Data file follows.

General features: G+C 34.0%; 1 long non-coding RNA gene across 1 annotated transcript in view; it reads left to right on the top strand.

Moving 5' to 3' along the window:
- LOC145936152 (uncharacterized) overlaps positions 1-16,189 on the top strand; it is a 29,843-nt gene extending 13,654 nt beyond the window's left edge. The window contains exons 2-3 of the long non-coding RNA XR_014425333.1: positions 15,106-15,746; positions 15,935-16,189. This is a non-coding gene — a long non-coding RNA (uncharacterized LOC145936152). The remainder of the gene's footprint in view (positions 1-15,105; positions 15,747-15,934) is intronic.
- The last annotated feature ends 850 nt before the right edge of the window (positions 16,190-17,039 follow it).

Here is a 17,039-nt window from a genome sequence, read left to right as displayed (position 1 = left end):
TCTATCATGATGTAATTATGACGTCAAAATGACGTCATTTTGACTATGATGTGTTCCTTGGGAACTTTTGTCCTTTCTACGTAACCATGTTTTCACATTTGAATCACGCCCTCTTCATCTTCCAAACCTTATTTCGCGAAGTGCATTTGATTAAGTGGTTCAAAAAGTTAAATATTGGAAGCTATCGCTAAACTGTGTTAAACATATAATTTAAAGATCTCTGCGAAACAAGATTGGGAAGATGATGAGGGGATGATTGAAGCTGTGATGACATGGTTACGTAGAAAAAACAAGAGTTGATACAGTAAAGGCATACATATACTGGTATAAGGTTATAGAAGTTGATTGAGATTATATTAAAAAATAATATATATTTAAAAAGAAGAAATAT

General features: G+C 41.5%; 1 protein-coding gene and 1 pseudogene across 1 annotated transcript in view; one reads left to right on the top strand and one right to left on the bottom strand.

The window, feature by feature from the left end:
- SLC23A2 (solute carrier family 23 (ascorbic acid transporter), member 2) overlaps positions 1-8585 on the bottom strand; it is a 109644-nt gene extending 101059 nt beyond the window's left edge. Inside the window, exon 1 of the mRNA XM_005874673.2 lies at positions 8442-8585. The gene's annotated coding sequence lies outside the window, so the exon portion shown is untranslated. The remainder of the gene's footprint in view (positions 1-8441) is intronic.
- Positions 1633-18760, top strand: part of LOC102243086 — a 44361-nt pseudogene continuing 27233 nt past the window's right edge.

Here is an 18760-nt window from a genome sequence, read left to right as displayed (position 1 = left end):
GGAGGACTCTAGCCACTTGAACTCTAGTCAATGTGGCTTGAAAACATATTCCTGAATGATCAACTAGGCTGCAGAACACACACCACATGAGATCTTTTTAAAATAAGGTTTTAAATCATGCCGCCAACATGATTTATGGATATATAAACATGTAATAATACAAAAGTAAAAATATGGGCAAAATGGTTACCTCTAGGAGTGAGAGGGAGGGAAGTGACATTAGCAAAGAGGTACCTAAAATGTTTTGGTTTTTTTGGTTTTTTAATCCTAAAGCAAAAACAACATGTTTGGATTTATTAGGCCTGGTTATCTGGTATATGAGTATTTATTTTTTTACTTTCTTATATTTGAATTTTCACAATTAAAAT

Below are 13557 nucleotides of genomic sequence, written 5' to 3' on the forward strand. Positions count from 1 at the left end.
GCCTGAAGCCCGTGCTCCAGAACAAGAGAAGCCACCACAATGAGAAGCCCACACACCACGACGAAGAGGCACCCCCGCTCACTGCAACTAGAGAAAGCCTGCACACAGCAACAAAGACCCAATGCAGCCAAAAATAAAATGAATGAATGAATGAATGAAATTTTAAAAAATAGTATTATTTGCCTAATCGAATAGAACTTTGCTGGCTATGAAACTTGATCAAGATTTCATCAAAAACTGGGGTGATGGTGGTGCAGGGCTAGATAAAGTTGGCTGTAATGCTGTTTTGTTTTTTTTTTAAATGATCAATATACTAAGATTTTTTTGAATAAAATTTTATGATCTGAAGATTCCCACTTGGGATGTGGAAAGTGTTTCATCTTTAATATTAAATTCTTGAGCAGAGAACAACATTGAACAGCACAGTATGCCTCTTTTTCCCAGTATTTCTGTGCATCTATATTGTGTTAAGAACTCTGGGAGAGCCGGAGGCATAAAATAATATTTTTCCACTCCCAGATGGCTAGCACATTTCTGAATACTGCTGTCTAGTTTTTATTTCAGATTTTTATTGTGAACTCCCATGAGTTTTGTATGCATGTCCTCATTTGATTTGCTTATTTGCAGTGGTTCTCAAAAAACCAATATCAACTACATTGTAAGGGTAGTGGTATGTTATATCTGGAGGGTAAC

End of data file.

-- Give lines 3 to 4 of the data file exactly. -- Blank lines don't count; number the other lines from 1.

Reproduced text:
- LOC145936152 (uncharacterized) overlaps positions 1-16,189 on the top strand; it is a 29,843-nt gene extending 13,654 nt beyond the window's left edge. The window contains exons 2-3 of the long non-coding RNA XR_014425333.1: positions 15,106-15,746; positions 15,935-16,189. This is a non-coding gene — a long non-coding RNA (uncharacterized LOC145936152). The remainder of the gene's footprint in view (positions 1-15,105; positions 15,747-15,934) is intronic.
- The last annotated feature ends 850 nt before the right edge of the window (positions 16,190-17,039 follow it).